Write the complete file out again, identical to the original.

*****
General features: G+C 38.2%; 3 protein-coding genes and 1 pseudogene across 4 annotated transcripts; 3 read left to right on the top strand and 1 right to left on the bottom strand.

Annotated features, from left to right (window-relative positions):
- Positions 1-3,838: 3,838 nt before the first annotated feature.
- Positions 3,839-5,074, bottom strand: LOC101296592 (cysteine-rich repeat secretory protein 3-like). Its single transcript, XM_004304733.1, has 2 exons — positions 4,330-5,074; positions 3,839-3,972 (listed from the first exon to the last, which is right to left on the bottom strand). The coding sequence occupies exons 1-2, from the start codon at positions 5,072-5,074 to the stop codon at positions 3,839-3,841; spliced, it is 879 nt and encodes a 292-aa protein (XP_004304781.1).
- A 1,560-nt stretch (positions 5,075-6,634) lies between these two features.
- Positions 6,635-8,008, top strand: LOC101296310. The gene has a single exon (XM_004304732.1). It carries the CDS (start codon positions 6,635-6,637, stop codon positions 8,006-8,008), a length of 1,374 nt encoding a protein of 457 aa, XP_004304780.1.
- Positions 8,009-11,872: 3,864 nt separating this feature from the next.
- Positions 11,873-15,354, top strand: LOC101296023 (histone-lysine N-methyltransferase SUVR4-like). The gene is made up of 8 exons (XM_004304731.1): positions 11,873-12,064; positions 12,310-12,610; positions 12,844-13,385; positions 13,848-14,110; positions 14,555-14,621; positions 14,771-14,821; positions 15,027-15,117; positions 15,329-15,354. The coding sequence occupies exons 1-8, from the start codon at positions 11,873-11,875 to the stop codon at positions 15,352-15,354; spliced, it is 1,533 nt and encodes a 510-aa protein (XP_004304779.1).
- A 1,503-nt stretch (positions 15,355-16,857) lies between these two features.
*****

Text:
General features: G+C 38.2%; 3 protein-coding genes and 1 pseudogene across 4 annotated transcripts; 3 read left to right on the top strand and 1 right to left on the bottom strand.

Annotated features, from left to right (window-relative positions):
- Positions 1-3,838: 3,838 nt before the first annotated feature.
- Positions 3,839-5,074, bottom strand: LOC101296592 (cysteine-rich repeat secretory protein 3-like). Its single transcript, XM_004304733.1, has 2 exons — positions 4,330-5,074; positions 3,839-3,972 (listed from the first exon to the last, which is right to left on the bottom strand). The coding sequence occupies exons 1-2, from the start codon at positions 5,072-5,074 to the stop codon at positions 3,839-3,841; spliced, it is 879 nt and encodes a 292-aa protein (XP_004304781.1).
- A 1,560-nt stretch (positions 5,075-6,634) lies between these two features.
- Positions 6,635-8,008, top strand: LOC101296310. The gene has a single exon (XM_004304732.1). It carries the CDS (start codon positions 6,635-6,637, stop codon positions 8,006-8,008), a length of 1,374 nt encoding a protein of 457 aa, XP_004304780.1.
- Positions 8,009-11,872: 3,864 nt separating this feature from the next.
- Positions 11,873-15,354, top strand: LOC101296023 (histone-lysine N-methyltransferase SUVR4-like). The gene is made up of 8 exons (XM_004304731.1): positions 11,873-12,064; positions 12,310-12,610; positions 12,844-13,385; positions 13,848-14,110; positions 14,555-14,621; positions 14,771-14,821; positions 15,027-15,117; positions 15,329-15,354. The coding sequence occupies exons 1-8, from the start codon at positions 11,873-11,875 to the stop codon at positions 15,352-15,354; spliced, it is 1,533 nt and encodes a 510-aa protein (XP_004304779.1).
- A 1,503-nt stretch (positions 15,355-16,857) lies between these two features.